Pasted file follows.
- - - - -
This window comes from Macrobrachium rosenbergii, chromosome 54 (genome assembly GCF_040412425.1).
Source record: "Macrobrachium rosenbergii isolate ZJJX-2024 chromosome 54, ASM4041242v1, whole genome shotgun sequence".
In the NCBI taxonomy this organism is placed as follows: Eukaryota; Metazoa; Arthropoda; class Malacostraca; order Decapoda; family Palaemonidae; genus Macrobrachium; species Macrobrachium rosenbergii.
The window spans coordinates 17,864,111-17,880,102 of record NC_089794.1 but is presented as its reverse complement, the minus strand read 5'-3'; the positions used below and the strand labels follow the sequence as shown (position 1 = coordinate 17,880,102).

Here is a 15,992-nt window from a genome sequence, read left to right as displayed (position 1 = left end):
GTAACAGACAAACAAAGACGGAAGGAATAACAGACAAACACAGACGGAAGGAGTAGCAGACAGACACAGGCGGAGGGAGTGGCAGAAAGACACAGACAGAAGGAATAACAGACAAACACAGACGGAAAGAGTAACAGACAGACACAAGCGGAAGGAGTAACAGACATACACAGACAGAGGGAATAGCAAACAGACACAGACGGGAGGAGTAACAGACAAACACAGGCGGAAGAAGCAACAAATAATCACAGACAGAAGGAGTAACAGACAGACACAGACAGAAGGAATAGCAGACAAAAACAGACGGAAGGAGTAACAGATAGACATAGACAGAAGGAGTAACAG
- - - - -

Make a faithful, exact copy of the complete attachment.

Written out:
This window comes from Macrobrachium rosenbergii, chromosome 54 (genome assembly GCF_040412425.1).
Source record: "Macrobrachium rosenbergii isolate ZJJX-2024 chromosome 54, ASM4041242v1, whole genome shotgun sequence".
In the NCBI taxonomy this organism is placed as follows: Eukaryota; Metazoa; Arthropoda; class Malacostraca; order Decapoda; family Palaemonidae; genus Macrobrachium; species Macrobrachium rosenbergii.
The window spans coordinates 17,864,111-17,880,102 of record NC_089794.1 but is presented as its reverse complement, the minus strand read 5'-3'; the positions used below and the strand labels follow the sequence as shown (position 1 = coordinate 17,880,102).

Here is a 15,992-nt window from a genome sequence, read left to right as displayed (position 1 = left end):
GTAACAGACAAACAAAGACGGAAGGAATAACAGACAAACACAGACGGAAGGAGTAGCAGACAGACACAGGCGGAGGGAGTGGCAGAAAGACACAGACAGAAGGAATAACAGACAAACACAGACGGAAAGAGTAACAGACAGACACAAGCGGAAGGAGTAACAGACATACACAGACAGAGGGAATAGCAAACAGACACAGACGGGAGGAGTAACAGACAAACACAGGCGGAAGAAGCAACAAATAATCACAGACAGAAGGAGTAACAGACAGACACAGACAGAAGGAATAGCAGACAAAAACAGACGGAAGGAGTAACAGATAGACATAGACAGAAGGAGTAACAG